Have you ever sat in front of your computer, trying to gather the courage to send the email detailing your fees (or salary requirements)? Why is that? Why do we hem and haw, fearing the worst—
- That they won’t pick you because your fee (salary requirements) is too high. Or
- That they’ll laugh in your face for asking for too much, or
- That you’ll look stupid for asking for too little.
“You gain strength, courage and confidence by every experience in which you really stop to look fear in the face.” –Eleanor Roosevelt
It has been nearly twenty years since I started this career. I’ve worked with some great companies and leaders. My results speak for themselves. And yet, I still second guess myself for those same reasons I just listed.
Why? Why is it so hard to put a dollar amount to the work we do?
Here are a few of simple reasons—
- We don’t know the market value of our product or service, which can be challenging to figure out.
- We have confused our value as a human being with the value we bring through our skillsets.
- We have a limited mindset, and fear there’s not enough opportunities to go around.
Fear Of Not Having, Being, Or Becoming Enough
That third one became glaringly obvious to me a couple of days ago when, Yvette, my wife, said—
“Misti, we can afford to buy you new shirts. You don’t need to get hand-me-downs from neighbors.”
I was bragging about the shirt I was wearing… the one my neighbor gave me, after I asked if she had any colorful shirts she didn’t wear.
Embarrassed, I responded with—
“I like hand-me-downs. It makes me think of the person who gave it to me. Besides, I don’t like to go the store.”
Why You Don’t Ask For What You Really Want And Need
Growing up as the youngest of four with a very tight budget, nearly all my clothes came from my siblings, neighbors, or yard sales. If I needed new clothes or shoes, I asked for hand-me-downs. If I didn’t ask, I wouldn’t get. Now, I don’t need to ask. I can go to the store and buy what I want.
But I rarely do. Why is that?
Well, partly it’s because I like recycling and sharing clothes. And partly because of an old habit of my mind that gets activated when fear grabs ahold of my brain and desperation tells me that there’s not enough to go around. It’s the same feeling I get when I send the email with my speaking fee.
What if this is the last speaking opportunity that comes my way? What if I need this opportunity to get more opportunities? What if no one else picks me?
When Desperation Talks, Listen; Don’t Act
Desperation combined with fear of missing out and not being good enough, slam together and leave me questioning my value as a person, which is separate from the value of my skillset.
It’s an old habit of my brain that’s based on lack, not enough, and scarcity. Within the confines of a belief system that says there’s not enough, it’s easy to find ourselves scooping the bottom of the barrel, taking the dredges, and even fearful of asking for the full value of our skillsets.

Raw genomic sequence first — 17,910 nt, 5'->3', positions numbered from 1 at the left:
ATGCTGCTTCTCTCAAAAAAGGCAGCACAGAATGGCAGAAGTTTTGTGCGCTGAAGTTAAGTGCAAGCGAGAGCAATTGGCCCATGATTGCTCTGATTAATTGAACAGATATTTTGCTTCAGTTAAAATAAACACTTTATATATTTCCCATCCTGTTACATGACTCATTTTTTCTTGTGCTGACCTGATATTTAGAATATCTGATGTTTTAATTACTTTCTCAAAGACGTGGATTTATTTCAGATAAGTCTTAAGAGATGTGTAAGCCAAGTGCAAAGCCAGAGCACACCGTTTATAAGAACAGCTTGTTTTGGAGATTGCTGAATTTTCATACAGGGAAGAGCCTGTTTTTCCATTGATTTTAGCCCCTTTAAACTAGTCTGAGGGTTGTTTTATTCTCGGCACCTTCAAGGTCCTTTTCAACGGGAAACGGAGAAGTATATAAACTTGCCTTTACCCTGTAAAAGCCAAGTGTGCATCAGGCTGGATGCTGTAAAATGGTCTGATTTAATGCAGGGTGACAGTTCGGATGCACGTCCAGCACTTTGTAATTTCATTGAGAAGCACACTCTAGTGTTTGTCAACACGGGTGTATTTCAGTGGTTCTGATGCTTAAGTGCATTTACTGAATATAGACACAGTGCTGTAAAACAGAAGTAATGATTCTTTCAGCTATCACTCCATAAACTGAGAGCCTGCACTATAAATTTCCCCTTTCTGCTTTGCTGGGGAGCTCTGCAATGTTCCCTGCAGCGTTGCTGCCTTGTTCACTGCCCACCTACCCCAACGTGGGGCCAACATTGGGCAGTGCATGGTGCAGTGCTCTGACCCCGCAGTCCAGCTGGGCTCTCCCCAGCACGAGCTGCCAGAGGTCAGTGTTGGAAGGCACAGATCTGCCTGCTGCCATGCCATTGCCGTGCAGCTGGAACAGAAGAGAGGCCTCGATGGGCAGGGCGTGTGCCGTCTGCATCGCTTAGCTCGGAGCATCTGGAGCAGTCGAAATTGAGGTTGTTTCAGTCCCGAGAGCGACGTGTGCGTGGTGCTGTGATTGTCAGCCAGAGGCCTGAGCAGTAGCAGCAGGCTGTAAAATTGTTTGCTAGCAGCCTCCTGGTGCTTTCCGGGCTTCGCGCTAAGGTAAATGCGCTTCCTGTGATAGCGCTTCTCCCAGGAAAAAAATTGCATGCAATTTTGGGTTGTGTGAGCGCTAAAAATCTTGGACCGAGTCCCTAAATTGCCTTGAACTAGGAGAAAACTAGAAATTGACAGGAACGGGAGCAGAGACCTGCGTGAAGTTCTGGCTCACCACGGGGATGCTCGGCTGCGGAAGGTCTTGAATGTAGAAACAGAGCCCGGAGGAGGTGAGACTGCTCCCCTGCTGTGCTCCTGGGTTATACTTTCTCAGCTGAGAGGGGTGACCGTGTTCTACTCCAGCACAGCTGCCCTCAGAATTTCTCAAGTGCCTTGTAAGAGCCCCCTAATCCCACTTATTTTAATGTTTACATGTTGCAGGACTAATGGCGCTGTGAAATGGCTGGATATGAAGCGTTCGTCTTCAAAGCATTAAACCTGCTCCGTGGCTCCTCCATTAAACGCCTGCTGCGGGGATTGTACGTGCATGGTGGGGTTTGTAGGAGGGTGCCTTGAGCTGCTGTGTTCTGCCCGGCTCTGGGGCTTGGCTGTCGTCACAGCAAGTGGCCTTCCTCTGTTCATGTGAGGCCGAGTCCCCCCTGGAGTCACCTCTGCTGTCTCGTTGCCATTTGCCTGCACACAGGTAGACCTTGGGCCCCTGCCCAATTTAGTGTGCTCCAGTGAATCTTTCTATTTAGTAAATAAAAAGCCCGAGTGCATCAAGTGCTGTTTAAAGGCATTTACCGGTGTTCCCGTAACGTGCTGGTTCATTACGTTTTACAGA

When fear of not enough grabs our attention, and desperation tells us to hurry up or else we might miss out, we forget who we are, what we have to offer, why we (and our skillsets) are worth investing in, and that we live in an abundant world.
What Fear Is Telling You
Giving up on fear and stepping out on faith in a world that tells us to hurry, hurry, hurry or you might miss out, we sell ourselves, and our goals, short.
I remembered a story about a mother who, watching her son try to chase down a bus that he had just missed, lovely say, “You don’t need to run after the bus—there will always be another one.”
This is not to say that we never need to hustle, but rather that we never need to hustle for our worth. What’s meant for us will come to us, and it’s okay to enjoy the quiet time in between opportunities. What’s not meant for us deserves to be set free; thus, what’s truly meant for us gets the attention it deserves.
Awareness Gives Us Capacity To Trust
The challenge, it seems, is to trust…
… in a plan that’s greater than us,
… in what we cannot yet see,
… in our skills, and
… in life itself.
The alternative to trusting, it seems, is exhaustion and resentments from trying so hard and not winding up where we thought we should be.
“My life has been filled with terrible misfortune; most of which never happened.” –Michel de Montaigne
Instead, what if we considered speaking and acting from a space of grounded confidence in the skills (and magnificent personality) we bring to each opportunity? Confidence in our craft, in ourselves, is sometimes worth even more than the product or service we sell.
Here’s to your greatness,
Misti Burmeister equips leaders and teams with skills and resources to empower and engage across generations. For nearly 20 years, she has facilitated communication that results in trust, increasing engagement and productivity across generations. Make sure your communication is coming across the way you intend, visit https://www.MistiBurmeister.com